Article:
While employees received kudos from St. John’s city councillors Monday for their clean up efforts after post tropical storm Leslie, the public works director said there’s still a bit of work to be done.
Ward 2 Coun. Frank Galgay thanked management and workers for the exceptional jobs they did preparing people in advance of Leslie and the phenomenal job that was done afterwards.
He commended public works director Paul Mackey for the debris gathering even though Galgay admitted there’s more to be done in some of the city parks and in different parts of the city.
Following a brief applause from council, Mackey took the opportunity to remind residents to call 311 for help.
“We have the door-to-door collection we’re offering free of charge. People can call 311 and give us their address, but we’re not giving any specific times for pickups because of the volumes. When we are on a specific street we finish that street while we’re there,” he said.
“We’ll pick it up over the next couple of weeks, but again it depends on the volumes,” Mackey said.
He reminded residents if they can’t wait they can drop off trees and branches at Quidi Vidi Lake west parking lot, Wishingwell Park and Bowring Park west parking lot.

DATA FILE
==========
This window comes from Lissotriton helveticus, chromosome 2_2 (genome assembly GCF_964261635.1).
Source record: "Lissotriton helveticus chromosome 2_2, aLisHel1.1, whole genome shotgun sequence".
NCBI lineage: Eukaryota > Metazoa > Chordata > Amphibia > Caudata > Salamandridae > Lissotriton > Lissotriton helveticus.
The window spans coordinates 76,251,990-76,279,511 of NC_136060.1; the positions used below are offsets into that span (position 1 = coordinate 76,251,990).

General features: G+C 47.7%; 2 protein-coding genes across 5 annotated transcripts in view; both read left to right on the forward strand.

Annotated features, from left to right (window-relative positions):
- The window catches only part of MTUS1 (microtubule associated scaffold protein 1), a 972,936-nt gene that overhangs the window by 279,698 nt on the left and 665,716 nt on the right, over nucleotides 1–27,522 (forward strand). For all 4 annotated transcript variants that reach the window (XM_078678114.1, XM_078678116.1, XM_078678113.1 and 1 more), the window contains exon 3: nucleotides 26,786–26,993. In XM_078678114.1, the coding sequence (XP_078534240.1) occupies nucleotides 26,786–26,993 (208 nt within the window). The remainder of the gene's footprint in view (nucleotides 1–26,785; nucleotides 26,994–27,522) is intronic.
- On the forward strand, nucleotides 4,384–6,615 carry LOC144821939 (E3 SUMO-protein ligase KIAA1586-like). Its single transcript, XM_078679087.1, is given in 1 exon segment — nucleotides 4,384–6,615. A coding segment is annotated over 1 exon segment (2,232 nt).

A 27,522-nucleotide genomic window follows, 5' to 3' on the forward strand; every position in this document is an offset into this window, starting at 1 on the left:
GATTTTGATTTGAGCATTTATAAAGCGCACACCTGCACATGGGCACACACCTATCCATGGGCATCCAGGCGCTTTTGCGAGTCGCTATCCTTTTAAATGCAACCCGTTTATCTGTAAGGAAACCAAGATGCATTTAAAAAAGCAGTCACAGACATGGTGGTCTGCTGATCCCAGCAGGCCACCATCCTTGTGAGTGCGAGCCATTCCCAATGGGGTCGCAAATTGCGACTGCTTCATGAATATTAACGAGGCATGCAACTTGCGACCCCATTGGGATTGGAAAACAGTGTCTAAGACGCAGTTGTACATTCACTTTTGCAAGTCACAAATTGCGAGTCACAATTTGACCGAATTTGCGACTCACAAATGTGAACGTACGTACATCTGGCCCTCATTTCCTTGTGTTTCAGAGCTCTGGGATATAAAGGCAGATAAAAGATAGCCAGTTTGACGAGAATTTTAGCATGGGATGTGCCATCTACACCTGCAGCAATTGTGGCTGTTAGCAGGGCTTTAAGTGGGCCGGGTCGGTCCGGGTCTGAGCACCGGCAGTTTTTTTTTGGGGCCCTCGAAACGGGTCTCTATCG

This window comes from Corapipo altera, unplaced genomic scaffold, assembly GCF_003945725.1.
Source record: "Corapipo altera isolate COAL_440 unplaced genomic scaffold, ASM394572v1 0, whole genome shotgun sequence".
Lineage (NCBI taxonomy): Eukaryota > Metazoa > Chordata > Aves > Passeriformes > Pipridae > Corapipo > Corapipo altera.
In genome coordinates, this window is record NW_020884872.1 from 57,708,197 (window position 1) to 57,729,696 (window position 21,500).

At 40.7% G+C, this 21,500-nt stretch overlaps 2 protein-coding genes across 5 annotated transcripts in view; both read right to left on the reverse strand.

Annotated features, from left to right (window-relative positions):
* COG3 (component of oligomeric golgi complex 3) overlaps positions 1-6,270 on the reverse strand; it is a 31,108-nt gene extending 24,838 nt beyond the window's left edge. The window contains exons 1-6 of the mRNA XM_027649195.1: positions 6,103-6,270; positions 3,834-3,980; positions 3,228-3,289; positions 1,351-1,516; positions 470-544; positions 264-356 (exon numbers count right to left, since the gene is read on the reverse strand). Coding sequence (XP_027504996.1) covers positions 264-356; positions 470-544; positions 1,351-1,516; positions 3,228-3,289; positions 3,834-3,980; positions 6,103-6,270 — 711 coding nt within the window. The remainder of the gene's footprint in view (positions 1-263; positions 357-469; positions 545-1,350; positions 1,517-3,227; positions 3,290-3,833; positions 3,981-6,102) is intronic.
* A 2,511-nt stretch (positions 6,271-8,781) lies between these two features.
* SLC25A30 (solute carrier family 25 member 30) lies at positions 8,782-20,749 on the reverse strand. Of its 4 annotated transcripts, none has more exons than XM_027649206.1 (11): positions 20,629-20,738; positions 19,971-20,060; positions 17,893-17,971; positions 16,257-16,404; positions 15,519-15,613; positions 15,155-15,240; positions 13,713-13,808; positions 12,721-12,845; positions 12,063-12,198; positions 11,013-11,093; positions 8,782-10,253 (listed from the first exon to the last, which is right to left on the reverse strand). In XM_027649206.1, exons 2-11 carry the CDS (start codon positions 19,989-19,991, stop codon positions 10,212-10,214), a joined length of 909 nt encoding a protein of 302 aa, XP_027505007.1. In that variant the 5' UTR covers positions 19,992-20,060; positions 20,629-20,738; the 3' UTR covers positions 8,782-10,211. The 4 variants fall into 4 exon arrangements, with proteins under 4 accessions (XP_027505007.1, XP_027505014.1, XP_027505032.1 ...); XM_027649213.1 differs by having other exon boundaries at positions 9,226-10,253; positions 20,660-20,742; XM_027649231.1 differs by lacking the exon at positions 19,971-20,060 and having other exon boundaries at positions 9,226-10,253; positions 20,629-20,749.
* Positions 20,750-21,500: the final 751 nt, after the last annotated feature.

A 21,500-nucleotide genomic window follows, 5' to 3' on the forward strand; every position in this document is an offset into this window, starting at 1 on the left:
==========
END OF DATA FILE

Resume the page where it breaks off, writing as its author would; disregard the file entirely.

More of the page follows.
Mackey said the other aspect of the pickup service is a free curbside collection of fences, decks or siding damaged through the storm. These items can also be dropped off at the Robin Hood Bay dump if residents can’t wait for the pick-up service.
Tropical storm Leslie hit the province one week ago today. Newfoundland Power utility poles on Ruby Line were downed, a Corvette was crushed by a shed that blew over on Brisbane Court in Paradise, a house under construction on Vale Drive in Pouch Cove collapsed and thousands were without power, some for several days.
The strongest winds observed by Environment Canada came from Cape Pine on the southeast Avalon, where gusts up to 137 kilometres per hour were reported, and at one point strong winds in Badger forced the town to declare a local state of emergency.
Following the storm, Mackey said the three biggest municipal parks in St. John’s lost several trees as a result of the storm with Victoria and Bannerman parks suffering the most damage.
Based on discussions with city staff, Mackey said some of the fallen trees were believed to be anywhere from 100 to 200 years old.